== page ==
Movie Review: ‘Sully’ biopic avoids making a crash landing


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Veronice Morley, Reporter

Clint Eastwood’s latest film “Sully” is a biographical and artistic depiction of Capt. Chesley Sullenberger who was burdened with the task of landing US Airway’s Flight 1549 on January 15th, 2009. Not only does the film detail the events of that day and the adversarial investigation that proceeds, but Eastwood creates as clean cut and detailed a movie as ever making this the shortest film he has ever directed. The lack in run time, however, does not stop this movie from maintaining the same level of intensity as any other Clint Eastwood film.

The beginning of the film shows Capt. Sullenberger, or Sully (Tom Hanks), and his co-pilot, Jeff Skiles (a mustached Aaron Eckhart), land the large plane carrying 155 people in the Hudson River on a brisk New York winter day. The story largely involves the events that take place in the aftermath of the landing, mainly the investigation (or witch-hunt) by the National Transportation Safety Board. The table of judges, led by Mike O’Malley, run countless simulations and asks insinuative questions in order to find some fault in the heroics of Sully that day.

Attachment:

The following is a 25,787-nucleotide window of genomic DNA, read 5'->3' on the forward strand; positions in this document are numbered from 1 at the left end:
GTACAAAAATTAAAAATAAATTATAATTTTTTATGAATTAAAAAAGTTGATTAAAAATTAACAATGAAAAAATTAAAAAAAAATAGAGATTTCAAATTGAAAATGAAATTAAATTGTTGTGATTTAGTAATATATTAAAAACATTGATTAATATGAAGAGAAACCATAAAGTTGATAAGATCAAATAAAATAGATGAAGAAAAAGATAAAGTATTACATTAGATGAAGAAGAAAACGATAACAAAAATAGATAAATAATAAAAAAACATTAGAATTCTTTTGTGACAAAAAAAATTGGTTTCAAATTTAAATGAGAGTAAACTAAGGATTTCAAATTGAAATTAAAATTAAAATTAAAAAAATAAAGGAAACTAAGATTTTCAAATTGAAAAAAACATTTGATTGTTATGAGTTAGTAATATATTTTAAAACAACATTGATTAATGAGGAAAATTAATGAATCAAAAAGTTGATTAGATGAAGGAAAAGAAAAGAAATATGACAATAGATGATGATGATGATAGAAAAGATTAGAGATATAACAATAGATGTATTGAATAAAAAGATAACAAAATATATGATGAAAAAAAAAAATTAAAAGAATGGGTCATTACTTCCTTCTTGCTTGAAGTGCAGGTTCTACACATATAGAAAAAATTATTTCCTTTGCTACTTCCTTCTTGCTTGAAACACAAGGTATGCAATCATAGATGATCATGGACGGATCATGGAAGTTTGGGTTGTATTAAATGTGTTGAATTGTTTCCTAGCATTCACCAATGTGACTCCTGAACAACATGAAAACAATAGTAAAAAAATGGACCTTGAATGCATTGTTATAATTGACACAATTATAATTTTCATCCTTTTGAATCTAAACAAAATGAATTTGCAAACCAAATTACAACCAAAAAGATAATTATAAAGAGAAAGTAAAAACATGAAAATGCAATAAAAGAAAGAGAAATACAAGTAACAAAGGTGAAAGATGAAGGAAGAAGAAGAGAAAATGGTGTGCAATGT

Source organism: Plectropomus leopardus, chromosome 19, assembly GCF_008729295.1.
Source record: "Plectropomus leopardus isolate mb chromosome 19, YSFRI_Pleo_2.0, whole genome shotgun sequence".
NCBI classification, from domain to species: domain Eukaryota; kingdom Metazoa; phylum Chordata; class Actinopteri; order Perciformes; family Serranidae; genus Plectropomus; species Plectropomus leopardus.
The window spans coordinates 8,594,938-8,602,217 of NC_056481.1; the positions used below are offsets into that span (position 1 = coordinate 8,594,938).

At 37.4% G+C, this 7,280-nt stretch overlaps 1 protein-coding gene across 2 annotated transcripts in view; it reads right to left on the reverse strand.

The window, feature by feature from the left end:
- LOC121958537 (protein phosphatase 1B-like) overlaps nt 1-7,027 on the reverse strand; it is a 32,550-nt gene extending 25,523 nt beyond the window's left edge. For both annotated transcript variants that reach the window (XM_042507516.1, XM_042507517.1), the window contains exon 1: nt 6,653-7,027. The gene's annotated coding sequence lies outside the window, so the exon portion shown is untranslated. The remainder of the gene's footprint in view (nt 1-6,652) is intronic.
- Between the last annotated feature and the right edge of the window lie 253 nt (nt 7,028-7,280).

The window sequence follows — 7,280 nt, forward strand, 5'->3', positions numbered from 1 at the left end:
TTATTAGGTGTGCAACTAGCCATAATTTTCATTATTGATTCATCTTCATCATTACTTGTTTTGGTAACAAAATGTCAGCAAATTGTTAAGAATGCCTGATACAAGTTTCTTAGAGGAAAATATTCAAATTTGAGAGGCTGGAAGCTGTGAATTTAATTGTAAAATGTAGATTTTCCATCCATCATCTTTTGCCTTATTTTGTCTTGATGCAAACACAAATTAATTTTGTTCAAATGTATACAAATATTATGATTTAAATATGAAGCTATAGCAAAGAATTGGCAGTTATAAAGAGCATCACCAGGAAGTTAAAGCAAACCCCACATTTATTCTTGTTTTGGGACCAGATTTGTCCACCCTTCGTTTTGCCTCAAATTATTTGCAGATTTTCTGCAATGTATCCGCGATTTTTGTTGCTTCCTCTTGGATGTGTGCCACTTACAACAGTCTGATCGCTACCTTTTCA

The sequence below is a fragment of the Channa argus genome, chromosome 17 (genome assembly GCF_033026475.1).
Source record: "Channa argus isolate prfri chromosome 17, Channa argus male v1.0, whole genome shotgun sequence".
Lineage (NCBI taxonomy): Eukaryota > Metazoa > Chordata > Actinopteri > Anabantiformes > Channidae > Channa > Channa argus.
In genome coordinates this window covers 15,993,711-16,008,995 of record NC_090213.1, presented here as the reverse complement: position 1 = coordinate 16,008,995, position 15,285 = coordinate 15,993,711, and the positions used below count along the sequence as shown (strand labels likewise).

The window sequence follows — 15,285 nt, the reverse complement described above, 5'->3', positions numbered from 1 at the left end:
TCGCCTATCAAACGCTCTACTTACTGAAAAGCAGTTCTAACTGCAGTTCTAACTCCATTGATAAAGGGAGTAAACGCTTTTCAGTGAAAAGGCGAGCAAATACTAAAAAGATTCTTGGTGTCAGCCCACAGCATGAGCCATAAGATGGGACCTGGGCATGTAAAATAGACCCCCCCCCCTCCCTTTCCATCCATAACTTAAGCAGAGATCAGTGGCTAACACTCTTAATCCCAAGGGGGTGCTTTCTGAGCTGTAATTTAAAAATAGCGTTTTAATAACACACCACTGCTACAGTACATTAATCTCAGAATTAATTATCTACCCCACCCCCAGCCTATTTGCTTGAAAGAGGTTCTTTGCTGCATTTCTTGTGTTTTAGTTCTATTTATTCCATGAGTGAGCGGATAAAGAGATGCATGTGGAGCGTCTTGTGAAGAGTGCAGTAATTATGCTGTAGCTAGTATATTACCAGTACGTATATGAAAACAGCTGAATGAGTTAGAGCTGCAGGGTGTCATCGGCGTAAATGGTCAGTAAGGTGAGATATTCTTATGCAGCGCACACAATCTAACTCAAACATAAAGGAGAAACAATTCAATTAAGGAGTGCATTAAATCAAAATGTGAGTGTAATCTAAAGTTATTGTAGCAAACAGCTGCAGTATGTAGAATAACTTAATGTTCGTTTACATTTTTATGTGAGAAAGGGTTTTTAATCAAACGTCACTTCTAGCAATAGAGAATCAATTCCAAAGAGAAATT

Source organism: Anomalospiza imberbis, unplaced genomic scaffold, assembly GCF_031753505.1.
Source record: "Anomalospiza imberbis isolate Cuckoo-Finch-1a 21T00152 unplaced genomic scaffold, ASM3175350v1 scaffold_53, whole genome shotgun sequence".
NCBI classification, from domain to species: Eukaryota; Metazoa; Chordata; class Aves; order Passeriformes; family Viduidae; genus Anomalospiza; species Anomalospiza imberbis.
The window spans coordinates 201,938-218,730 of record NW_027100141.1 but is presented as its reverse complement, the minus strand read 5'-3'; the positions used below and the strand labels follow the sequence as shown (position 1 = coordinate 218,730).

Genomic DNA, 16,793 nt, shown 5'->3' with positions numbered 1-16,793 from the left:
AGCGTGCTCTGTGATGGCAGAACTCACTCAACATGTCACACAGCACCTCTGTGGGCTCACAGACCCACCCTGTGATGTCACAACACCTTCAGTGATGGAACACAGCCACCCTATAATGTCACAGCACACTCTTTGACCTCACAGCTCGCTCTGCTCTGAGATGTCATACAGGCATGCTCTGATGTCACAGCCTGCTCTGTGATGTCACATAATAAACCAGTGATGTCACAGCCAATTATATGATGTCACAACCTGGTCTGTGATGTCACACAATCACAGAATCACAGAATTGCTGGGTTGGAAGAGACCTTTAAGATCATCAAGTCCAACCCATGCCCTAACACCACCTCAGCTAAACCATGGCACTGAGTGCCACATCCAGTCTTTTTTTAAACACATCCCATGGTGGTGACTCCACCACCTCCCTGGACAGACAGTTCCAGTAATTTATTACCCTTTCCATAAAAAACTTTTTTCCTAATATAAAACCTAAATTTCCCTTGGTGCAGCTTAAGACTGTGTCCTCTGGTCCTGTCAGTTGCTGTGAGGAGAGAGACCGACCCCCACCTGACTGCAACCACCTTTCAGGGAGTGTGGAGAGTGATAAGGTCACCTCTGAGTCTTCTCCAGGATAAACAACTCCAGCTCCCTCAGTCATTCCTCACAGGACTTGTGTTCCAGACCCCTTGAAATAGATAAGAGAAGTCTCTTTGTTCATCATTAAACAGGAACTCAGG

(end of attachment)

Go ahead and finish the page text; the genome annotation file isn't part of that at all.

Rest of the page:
Eastwood and Hanks make a formidable team in portraying Sully not only as a true American hero, but a classic hero that Eastwood himself might have played: a man faced not only with a life or death scenario, but afterwards put on trial. Sully depicts the old-fashioned American man: sturdy, honest, noble and most of all brave. Eastwood once again produces a hero that you just can’t help but root for.

Sully’s heroic character could only be matched with a silver-haired grandfatherly Tom Hanks. It only makes sense that Eastwood would cast one of America’s classic Hollywood actors to play a classic American hero. Hanks provides the perfect balance of honesty and humility that allows this movie to portray Sully not only as a hero, but as a person.

Enhancing a major theme, the movie develops multiple human aspects among Sully himself, his co-pilot and a few of the passengers enhancing this movie past simply being a telling of events. The stories of passengers working together and Skiles never failing to stand by his captain add to the heartfelt nobility of Sully. This added strength allows writers to include greater insight to the stress of the investigation and the toll the spotlight took on Sully himself, making him an imperfect hero and reminding us once again that he too, was just a man.

The movie itself is to the point. It is greatly detailed with just enough intensity to keep you absorbed in the film. There is no fluff and no unnecessary dialogue or action. If you have a fear of flights however, consider yourself warned.

(Four Stars)